You can choose from all the fonts here which already have glyphs patches inside them (or you can patch any font you like with Glyphs), but I'm just keeping it simple and using this one. From the link download "Delugia.Nerd.Font.Complete.ttf" and install it on your machine just like you would install any other font using your control panel fonts app.

Modify Your Profile settings, (JSON):

You can get you profile settings by clicking on the Down Arrow menu in the terminal and clicking on settings:


This should open up your profile file. There are a few aspects of the profile file worth understanding:


The profile file holds a collection of profiles. The 'defaultProfile' contains the guid of the profile terminal uses by default when you launch it. Here you will notice that the guid matches the guid of the profile called "Windows PowerShell". That starts PowerShell by default every time I start the terminal. If I wanted the terminal to start the Command Prompt I can replace the defaultProfile guid with the guid of the profile called "cmd".

Now look at the profile named "Windows PowerShell" in the screenshot above. The "commandline" tells the terminal which executable it should use. The Font Face tells it which fonts to use. Delugia Nerd Font is the font we just installed in the "Installing the Right Font" section of this post and that has Glyphs oh my post and post-git need already patched into it.

In the screenshot above I'm setting Delugia as the default font by setting the fontFace with the value 'Delugia Nerd Font'  in all my profiles. The Color Scheme tells the terminal which colors to use. In the screenshot above, My Color Scheme is called "ThousandtyOne" and this is what it looks like:


If you want my entire profile you can grab my profile.json from GitHub here. If you've done everything correctly start your terminal and your terminal should now look like:


It's good looking and the fun part is, it's git aware. Notice the Git integration above. My git strip in the prompt, when I switch into a folder that contains git repository, looks green because there are no changes. Once I make changes the strip changes orange and shows me the number of changes right there in the command line:


Note that all these colors are controlled by  your color themes in the profile file so if you wanted different colors you could totally change the profile file to fit your needs and customize each theme.

I do realize that as far as Windows Terminal is concerned I'm a little late to the party. Here is an awesome post from Scott Hanselman on this topic. Think of this post as just my diary of the issues I faced and a customized version of the profile I am using for myself. If you're like me and spend a bulk of your time in command line it might be a good idea to get windows terminal and work with a CLI that is a little more good looking and slightly more git aware than what you get out of the box.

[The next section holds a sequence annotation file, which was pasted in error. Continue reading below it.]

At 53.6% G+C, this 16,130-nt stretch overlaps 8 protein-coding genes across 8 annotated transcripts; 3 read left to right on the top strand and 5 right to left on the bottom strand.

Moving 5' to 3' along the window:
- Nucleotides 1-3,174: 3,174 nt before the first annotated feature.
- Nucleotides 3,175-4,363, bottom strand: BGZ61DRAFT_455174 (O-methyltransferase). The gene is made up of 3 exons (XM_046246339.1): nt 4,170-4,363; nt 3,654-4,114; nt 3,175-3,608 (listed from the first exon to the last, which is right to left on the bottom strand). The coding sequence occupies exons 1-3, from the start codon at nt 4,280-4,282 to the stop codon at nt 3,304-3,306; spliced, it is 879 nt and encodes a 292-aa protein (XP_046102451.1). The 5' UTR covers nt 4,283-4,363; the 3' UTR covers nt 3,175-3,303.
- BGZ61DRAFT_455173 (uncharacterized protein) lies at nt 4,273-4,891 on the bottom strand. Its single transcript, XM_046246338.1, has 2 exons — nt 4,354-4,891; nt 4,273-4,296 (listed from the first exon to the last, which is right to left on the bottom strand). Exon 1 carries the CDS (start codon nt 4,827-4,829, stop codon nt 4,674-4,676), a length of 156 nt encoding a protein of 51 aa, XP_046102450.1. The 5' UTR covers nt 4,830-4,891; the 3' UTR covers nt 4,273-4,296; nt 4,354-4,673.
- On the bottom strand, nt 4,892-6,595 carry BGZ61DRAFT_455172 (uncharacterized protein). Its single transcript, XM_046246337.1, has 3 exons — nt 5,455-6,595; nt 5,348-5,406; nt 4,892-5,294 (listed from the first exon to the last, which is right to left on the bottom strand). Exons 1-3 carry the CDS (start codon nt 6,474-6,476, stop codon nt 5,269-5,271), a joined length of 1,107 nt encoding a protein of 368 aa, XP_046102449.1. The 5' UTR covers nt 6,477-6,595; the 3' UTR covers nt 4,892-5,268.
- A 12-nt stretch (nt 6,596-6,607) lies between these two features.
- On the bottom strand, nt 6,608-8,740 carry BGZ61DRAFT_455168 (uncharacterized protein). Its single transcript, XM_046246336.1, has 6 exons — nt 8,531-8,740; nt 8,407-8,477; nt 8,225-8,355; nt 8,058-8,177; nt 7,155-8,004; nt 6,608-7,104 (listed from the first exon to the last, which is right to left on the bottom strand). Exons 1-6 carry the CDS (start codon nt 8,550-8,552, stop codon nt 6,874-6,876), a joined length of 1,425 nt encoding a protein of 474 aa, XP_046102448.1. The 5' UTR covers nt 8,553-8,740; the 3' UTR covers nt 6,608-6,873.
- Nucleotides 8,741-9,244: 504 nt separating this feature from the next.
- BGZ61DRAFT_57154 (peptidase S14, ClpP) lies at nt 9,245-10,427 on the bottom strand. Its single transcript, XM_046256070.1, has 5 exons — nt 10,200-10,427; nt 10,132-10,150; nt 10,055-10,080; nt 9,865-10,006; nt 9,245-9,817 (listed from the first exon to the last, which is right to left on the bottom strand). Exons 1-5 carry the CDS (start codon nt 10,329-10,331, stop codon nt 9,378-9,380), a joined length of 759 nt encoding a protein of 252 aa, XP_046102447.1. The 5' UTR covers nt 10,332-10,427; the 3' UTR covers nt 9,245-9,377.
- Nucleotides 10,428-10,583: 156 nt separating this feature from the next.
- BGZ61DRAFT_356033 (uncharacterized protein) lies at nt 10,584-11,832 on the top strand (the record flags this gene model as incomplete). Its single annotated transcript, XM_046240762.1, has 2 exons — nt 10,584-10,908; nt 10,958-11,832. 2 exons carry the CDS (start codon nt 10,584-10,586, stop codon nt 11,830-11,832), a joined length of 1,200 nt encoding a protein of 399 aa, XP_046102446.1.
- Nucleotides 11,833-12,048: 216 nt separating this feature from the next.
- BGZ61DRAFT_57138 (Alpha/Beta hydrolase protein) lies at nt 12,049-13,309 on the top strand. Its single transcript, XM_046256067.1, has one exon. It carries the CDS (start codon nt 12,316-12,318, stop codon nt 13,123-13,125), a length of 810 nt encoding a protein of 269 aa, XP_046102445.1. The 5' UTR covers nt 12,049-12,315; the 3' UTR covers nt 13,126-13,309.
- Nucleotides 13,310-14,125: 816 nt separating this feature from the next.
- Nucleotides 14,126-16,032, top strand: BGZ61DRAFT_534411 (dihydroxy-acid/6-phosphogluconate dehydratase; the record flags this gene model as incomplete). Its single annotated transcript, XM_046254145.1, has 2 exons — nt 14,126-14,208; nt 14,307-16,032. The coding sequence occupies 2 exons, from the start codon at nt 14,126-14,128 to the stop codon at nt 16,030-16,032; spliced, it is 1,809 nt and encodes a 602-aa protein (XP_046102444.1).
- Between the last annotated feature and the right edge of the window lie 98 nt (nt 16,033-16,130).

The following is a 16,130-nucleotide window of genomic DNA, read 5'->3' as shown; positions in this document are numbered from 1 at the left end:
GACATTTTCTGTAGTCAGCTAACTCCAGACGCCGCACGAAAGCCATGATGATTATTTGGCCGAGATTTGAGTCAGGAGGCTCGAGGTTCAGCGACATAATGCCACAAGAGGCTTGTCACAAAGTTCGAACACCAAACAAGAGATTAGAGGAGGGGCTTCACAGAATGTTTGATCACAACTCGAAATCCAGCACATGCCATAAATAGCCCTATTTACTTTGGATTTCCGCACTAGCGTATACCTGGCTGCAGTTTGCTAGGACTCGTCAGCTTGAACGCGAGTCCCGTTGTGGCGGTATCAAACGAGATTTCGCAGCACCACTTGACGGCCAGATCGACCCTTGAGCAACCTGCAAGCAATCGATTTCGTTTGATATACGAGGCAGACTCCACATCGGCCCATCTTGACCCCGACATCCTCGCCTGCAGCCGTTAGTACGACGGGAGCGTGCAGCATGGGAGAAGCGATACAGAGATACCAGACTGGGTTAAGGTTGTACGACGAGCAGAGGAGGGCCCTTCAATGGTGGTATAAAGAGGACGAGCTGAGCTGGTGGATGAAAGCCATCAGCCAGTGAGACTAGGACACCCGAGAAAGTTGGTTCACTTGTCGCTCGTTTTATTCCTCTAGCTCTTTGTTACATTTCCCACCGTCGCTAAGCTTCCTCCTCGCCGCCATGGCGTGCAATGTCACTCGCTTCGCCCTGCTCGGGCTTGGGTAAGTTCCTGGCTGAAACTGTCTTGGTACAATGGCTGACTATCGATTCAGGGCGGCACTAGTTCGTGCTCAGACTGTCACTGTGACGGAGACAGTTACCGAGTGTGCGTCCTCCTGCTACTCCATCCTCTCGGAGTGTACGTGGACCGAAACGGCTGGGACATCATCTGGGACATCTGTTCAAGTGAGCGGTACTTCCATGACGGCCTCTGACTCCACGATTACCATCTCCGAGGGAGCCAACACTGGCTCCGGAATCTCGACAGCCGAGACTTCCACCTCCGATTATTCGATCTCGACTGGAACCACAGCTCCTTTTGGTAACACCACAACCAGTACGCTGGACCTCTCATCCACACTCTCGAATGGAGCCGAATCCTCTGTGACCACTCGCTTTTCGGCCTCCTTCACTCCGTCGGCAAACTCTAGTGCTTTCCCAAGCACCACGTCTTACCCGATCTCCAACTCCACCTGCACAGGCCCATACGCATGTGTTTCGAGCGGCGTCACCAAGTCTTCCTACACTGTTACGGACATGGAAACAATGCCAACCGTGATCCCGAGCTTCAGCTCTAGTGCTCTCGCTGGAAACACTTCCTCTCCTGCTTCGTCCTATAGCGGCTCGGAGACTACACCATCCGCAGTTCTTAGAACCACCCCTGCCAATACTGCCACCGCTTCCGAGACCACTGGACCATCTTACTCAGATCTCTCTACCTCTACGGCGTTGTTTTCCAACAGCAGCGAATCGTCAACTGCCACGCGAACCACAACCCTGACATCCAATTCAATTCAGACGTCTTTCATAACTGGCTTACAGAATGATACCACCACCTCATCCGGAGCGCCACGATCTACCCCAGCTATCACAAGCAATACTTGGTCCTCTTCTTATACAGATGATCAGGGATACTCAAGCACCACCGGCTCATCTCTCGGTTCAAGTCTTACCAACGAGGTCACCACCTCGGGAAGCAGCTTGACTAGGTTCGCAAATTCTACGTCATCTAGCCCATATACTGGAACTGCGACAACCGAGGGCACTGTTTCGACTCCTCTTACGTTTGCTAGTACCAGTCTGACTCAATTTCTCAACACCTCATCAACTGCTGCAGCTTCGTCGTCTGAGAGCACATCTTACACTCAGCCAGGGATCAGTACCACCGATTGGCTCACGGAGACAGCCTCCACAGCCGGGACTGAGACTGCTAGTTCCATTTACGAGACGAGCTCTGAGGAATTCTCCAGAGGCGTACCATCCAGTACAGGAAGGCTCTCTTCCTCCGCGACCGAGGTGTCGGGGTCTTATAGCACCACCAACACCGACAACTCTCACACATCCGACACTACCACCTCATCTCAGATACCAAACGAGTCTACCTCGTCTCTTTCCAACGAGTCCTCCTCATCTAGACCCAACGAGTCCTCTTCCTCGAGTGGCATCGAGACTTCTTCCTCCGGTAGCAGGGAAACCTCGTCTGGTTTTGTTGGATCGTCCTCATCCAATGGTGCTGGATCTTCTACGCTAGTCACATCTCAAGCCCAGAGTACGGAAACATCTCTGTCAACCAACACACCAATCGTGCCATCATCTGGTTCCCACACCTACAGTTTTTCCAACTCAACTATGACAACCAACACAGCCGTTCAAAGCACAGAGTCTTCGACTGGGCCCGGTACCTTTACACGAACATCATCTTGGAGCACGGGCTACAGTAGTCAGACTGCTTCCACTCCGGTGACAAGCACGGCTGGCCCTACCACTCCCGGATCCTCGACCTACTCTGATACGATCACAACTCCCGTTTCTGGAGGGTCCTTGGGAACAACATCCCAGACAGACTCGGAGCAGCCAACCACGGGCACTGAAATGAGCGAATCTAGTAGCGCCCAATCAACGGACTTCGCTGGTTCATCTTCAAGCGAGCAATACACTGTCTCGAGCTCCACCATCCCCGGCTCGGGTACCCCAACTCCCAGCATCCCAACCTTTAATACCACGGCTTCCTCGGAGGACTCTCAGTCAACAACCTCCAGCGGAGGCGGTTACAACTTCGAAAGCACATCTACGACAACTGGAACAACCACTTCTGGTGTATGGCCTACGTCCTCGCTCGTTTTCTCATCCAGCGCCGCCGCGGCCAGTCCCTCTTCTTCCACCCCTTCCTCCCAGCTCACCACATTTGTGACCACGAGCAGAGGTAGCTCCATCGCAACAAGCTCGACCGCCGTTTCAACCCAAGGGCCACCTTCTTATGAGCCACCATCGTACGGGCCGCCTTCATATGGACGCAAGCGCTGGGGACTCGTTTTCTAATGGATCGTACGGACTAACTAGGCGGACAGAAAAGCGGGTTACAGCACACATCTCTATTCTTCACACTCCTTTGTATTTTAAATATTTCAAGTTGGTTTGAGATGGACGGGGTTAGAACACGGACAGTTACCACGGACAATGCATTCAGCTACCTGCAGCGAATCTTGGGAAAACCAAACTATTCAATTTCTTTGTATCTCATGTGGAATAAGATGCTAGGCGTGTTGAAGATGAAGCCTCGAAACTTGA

Go on, make your own gorgeous terminal now and share your profile with others. Time to have some fun with your terminals people!

Note: I did face an issue with not being able to save my profile cleanly with VS Code and VS Code kept complaining about conflicts with older version of the same file. When that happened the changes I made in the profile.json are not having an impact on the terminal. That's an issue with dirty write where if you get warnings about conflicts when you save your profile.json. This link contains a solution. The idea is that every time you have a conflict saving the profile isn't enough. You have to explicitly accept the changes. The link shows you a screenshot of how you can do that.

posted on Monday, November 18, 2019 5:48:29 PM UTC by Rajiv Popat  #    Comments [0]
Posted on: Thursday, November 14, 2019 by Rajiv Popat

Why Talking To Strangers Is A Genuinely Nice Book.

Malcolm Gladwell is one of my favorite authors. If you have read Blink, Tipping Point and Outliers one thing you love about Malcolm Gladwell is that he is not a self help writer. The suggestions and tips that he provides in his books are purely a side effect of his research and not an end goal of the books he writes. Put simply Malcom Gladwell is a phycologist and a philosopher bundled inside one brain.

Talking to strangers is his book that takes his style of writing to the next level:


From the FBI failing to identify foreign spies working inside the FBI, right under their own noses, to parents failing to see their own kids being molested by their coaches and doctors, this is a book on biases and short comings of human beings and how we are really bad an analyzing people and their true intents.

This is also a book on erring on the side of good and defaulting to a position of trusting people.

If you head over to Amazon one of the biggest gripes that you see people having about this book in the review section of it's amazon listing, is that Malcolm doesn’t provide any ‘solutions’. Take this review on Amazon for instance:

Fascinating facts are revealed in typical Gladwell fashion which keeps the pace moving. But he comes terribly short on providing any sort of value for actually talking to strangers. Gladwell basically says, "Hey! We suck at talking to strangers. Here's some interesting situations that prove my point. But I have no ideas on how to be better at talking to strangers."

The review section in Amazon is littered with these kinds of comments. Looks like the readers are looking for a silver bullet or at least an assorted collection of solutions from Gladwell.

What the reviewers seem to be missing out is that, just like blink, tipping point and outliers, this is not a self help book. Malcolm Gladwell has spoilt his audience by giving them potential solutions in his past books even though the solutions proposed in his past books were always just the side effect of his research and never the end goal.

Gladwell was never trying to reach to ‘solutions’ in any of his books! Non biased, deep and not trying to hard to reach a solution, are exactly the qualities that make his books special.